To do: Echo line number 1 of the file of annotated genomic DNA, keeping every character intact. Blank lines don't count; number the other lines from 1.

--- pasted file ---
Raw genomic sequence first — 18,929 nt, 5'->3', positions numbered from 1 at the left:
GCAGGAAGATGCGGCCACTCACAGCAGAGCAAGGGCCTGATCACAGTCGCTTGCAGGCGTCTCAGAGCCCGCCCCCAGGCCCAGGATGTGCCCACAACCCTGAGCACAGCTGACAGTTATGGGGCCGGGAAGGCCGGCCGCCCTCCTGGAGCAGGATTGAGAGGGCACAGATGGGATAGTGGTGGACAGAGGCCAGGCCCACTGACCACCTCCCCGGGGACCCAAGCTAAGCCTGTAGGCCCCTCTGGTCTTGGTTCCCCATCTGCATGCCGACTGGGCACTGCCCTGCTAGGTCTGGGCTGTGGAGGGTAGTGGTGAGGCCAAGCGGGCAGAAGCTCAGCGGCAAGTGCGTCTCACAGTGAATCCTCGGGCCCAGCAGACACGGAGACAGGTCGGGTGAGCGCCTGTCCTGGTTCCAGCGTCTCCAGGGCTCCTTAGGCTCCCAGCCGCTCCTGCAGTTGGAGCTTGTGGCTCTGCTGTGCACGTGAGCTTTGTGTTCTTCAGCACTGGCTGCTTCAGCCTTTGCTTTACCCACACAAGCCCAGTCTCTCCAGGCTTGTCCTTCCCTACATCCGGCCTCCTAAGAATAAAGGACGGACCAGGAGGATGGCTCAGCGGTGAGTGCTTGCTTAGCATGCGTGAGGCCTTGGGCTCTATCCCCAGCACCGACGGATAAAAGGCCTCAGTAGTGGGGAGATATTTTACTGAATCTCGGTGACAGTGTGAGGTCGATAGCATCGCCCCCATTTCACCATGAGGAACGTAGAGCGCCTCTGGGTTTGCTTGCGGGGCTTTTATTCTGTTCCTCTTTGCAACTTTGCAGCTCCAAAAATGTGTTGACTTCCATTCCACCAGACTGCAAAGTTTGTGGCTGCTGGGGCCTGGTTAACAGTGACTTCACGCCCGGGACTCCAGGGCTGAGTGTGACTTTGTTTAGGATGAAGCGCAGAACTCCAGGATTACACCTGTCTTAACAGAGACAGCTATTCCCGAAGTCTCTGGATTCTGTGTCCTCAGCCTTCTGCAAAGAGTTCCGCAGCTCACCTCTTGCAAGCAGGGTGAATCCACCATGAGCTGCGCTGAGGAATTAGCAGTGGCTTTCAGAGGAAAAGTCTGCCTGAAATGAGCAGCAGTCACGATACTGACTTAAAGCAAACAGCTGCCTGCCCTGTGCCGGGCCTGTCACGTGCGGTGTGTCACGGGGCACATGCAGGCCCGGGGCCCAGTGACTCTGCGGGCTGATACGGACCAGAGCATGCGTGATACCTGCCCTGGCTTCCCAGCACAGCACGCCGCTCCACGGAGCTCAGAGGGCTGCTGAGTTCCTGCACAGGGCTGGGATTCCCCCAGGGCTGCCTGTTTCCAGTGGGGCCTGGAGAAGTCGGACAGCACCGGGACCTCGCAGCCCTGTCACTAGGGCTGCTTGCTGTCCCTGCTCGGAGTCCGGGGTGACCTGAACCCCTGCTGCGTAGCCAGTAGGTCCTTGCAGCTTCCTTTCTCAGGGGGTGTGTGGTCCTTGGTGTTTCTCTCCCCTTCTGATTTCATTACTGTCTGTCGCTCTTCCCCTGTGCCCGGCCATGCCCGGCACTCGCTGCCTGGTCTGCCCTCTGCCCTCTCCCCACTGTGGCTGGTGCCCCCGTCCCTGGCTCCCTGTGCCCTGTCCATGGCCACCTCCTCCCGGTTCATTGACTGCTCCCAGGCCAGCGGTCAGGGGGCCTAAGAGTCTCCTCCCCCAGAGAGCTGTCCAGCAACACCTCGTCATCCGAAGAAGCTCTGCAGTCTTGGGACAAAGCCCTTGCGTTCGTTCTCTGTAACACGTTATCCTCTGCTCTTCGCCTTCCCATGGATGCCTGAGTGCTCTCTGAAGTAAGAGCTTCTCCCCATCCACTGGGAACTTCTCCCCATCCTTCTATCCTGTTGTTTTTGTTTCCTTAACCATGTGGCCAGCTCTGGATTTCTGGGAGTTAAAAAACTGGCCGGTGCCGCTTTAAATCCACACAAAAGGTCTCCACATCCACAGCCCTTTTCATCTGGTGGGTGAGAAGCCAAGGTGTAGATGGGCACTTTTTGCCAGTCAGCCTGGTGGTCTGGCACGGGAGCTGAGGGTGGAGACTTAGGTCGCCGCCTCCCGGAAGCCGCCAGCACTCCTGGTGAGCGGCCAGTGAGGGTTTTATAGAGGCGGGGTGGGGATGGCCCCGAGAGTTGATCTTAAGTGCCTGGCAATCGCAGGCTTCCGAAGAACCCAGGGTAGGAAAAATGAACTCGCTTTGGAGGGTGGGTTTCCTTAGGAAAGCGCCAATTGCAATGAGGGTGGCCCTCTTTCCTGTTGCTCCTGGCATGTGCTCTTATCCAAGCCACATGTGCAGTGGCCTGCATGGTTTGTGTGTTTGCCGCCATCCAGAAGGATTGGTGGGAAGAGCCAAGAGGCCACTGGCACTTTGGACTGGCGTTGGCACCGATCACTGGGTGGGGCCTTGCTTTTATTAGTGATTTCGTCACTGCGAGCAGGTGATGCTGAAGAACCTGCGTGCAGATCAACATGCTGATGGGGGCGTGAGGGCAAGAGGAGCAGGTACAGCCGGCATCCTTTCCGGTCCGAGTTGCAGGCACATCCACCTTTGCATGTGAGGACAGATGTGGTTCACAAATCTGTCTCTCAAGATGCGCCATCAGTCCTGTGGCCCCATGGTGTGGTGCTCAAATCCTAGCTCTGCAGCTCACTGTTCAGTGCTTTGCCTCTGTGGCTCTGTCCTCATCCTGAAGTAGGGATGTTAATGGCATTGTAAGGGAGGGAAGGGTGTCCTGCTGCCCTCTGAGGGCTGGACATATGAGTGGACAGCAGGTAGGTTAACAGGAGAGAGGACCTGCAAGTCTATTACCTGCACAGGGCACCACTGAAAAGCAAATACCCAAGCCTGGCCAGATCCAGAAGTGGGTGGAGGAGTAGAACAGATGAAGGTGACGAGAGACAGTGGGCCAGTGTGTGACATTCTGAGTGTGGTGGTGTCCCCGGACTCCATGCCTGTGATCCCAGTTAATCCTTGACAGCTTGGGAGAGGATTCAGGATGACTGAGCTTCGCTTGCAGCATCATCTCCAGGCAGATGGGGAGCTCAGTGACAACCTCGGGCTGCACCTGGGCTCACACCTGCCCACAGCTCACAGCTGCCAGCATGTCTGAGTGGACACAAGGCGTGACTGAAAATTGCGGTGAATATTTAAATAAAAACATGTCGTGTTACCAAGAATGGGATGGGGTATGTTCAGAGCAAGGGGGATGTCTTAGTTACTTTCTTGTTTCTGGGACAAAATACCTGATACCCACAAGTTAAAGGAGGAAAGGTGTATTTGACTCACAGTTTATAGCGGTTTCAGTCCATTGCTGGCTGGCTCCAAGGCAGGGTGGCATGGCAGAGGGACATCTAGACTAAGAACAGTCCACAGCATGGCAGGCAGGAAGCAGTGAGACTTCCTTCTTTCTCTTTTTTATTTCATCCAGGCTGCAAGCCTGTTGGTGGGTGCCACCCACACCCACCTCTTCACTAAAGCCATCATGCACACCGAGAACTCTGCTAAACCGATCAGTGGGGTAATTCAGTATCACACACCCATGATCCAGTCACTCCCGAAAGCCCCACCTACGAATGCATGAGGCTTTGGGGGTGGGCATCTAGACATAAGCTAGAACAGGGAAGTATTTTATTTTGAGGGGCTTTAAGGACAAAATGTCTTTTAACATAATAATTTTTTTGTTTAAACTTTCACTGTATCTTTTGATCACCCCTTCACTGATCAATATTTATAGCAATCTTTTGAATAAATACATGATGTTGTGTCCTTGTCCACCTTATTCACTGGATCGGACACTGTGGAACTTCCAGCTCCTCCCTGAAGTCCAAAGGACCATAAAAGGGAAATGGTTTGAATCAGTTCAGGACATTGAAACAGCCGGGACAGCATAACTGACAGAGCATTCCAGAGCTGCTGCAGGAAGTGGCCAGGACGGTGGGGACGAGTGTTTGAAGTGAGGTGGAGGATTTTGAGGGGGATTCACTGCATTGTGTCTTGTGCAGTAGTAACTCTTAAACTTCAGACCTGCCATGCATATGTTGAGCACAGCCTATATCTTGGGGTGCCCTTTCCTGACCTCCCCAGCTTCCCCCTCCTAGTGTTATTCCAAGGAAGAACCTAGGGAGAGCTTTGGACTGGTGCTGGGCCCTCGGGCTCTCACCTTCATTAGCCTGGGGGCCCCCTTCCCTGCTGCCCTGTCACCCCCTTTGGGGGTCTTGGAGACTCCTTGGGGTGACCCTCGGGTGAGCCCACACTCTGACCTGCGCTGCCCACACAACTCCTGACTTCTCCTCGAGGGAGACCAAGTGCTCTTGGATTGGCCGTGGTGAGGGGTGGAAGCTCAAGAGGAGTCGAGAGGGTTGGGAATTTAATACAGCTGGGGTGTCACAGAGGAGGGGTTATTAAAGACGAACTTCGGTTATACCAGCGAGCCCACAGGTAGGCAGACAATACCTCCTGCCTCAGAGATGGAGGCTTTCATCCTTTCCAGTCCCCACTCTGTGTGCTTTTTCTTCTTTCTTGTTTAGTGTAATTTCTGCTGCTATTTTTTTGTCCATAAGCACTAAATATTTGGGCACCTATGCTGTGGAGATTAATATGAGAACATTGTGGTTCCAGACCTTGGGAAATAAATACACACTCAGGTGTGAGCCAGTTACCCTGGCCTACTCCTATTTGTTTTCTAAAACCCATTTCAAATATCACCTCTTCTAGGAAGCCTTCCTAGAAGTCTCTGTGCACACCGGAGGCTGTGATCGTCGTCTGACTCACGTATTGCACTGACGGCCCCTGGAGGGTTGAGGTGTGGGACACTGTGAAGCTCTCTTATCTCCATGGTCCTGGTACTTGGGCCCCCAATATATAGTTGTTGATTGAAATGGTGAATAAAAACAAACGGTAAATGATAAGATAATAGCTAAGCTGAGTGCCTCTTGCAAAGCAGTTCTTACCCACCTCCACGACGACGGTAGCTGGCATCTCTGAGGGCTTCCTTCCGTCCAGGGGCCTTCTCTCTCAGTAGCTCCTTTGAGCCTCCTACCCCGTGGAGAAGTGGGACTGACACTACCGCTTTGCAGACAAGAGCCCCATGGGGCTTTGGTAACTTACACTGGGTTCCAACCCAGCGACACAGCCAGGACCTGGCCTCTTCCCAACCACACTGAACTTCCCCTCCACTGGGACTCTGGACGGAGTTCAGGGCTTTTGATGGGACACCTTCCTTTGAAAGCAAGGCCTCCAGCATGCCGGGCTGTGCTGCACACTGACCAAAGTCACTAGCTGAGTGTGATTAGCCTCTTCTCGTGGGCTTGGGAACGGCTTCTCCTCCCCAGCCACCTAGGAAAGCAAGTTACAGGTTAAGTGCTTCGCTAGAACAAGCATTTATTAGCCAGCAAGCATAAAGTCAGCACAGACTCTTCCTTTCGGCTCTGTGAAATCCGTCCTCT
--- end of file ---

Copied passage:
Raw genomic sequence first — 18,929 nt, 5'->3', positions numbered from 1 at the left: